Director Harris’s conception actually takes center stage, rather than the script, turning the production into a wild, physically vigorous, loud grab bag of slapstick shtick. Clearly this provides great experience for the student actors, called upon to milk the characters every way possible. They do well with those demands, but seem to shout and rant a great deal, in constant motion. This means they often deliver their speeches as if wielding machine guns rather than taking careful aim with pistols. I find parallels with the Playhouse Conservatory production last month of Room Service, where speed and action blurred dialogue and character for which such students don’t have enough experience yet.

Harris and CMU casts have triumphed together in several outstanding productions in the last few years. They did so in a wonderfully funny take on Larry Gelbart’s Sly Fox. They likewise made Peter Barnes Red Noses a brilliant experience. Plus, more recently, Harris’ take on Aeschylus called The Oresteia Project remains another indelible theatre event. This looks like a good try but not as successful as those. Think of it as really valuable student training.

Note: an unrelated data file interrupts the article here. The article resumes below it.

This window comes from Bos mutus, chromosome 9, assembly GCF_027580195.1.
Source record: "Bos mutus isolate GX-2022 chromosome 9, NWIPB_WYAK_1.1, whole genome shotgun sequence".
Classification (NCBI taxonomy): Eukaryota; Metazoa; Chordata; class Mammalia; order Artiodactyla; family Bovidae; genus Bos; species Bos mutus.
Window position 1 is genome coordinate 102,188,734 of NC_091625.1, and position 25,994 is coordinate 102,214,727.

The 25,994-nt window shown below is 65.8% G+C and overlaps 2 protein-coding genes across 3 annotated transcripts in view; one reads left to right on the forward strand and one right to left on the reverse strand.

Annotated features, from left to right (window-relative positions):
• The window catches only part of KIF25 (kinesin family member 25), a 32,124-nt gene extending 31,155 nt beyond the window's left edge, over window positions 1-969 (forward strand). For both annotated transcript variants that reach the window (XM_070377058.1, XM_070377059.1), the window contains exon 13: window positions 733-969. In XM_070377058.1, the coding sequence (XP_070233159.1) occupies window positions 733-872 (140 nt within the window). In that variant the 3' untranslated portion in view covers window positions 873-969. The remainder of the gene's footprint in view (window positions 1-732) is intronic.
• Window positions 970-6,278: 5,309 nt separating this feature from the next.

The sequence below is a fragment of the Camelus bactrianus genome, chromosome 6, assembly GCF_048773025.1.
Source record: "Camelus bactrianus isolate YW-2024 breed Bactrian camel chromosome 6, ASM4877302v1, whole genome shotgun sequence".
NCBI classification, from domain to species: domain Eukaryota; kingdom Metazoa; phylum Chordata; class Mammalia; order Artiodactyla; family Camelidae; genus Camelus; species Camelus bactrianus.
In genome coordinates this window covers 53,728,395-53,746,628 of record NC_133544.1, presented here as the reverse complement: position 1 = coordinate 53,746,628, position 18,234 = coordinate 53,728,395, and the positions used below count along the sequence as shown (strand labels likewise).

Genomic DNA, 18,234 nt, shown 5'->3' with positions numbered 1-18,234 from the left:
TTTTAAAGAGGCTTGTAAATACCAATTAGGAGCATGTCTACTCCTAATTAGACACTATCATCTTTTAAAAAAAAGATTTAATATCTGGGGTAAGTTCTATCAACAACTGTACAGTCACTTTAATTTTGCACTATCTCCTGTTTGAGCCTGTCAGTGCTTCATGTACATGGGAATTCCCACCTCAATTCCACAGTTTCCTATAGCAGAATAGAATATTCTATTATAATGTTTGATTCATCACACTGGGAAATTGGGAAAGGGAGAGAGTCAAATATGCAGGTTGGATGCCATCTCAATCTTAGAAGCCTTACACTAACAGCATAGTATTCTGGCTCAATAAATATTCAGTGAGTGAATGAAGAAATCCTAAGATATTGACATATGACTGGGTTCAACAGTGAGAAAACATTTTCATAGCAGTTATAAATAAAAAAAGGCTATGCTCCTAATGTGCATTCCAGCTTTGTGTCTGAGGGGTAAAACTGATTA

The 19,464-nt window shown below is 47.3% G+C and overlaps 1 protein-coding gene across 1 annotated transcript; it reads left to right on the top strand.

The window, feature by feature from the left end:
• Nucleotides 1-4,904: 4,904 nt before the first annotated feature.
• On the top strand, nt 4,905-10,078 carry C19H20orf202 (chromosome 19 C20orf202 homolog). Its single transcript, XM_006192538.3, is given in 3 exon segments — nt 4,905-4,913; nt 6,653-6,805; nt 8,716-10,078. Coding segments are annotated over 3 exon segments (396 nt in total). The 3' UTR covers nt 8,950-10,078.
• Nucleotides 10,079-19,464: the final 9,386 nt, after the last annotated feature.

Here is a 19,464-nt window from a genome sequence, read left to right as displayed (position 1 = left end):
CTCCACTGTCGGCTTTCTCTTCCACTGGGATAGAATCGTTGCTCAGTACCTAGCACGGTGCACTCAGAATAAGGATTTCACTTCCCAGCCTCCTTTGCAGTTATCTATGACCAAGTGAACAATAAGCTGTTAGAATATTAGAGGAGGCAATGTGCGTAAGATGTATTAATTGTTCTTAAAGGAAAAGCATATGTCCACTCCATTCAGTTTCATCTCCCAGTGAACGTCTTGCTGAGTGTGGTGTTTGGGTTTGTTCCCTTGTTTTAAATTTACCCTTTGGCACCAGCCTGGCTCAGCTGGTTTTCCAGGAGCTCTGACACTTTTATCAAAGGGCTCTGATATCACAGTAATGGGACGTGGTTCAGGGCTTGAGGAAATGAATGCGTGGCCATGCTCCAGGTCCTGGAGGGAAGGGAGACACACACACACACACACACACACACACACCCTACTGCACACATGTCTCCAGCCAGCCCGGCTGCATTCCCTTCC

The Inspector General continues through February 27th at CMU’s Philip Chosky Theater, 412/268 2407

Monday, February 15, 2010

Review: "Buried Child" at The Rep 15th February 2010

Recently The Rep’s choices of plays have been heavily into far out, dark and malevolent territory. And I can't help wondering if that's intentional.

The current production of Sam Shepard’s Buried Child serves as an example. It follows backbiting, bitchy The Queens by Normand Chaurette, preceded in September by a nasty bunch of guys reuniting in Jason Miller’s That Championship Season. In June there was Mojo by Jez Butterworth where a bunch of cockney sleezeballs rough it up. And, not long before that, there was Edward Albee’s exploration of obsessive bestiality, The Goat. Every one of these plays comes permeated with unhappy people poisoning the surrounding air and other people with misery and anger. Several of these plays also feature graphic violence. You could look rather hard and deeply at all five before coming across any redeeming characters. And, except for Albee’s brilliant stunner, you’d be hard put to find major moral or philosophical points.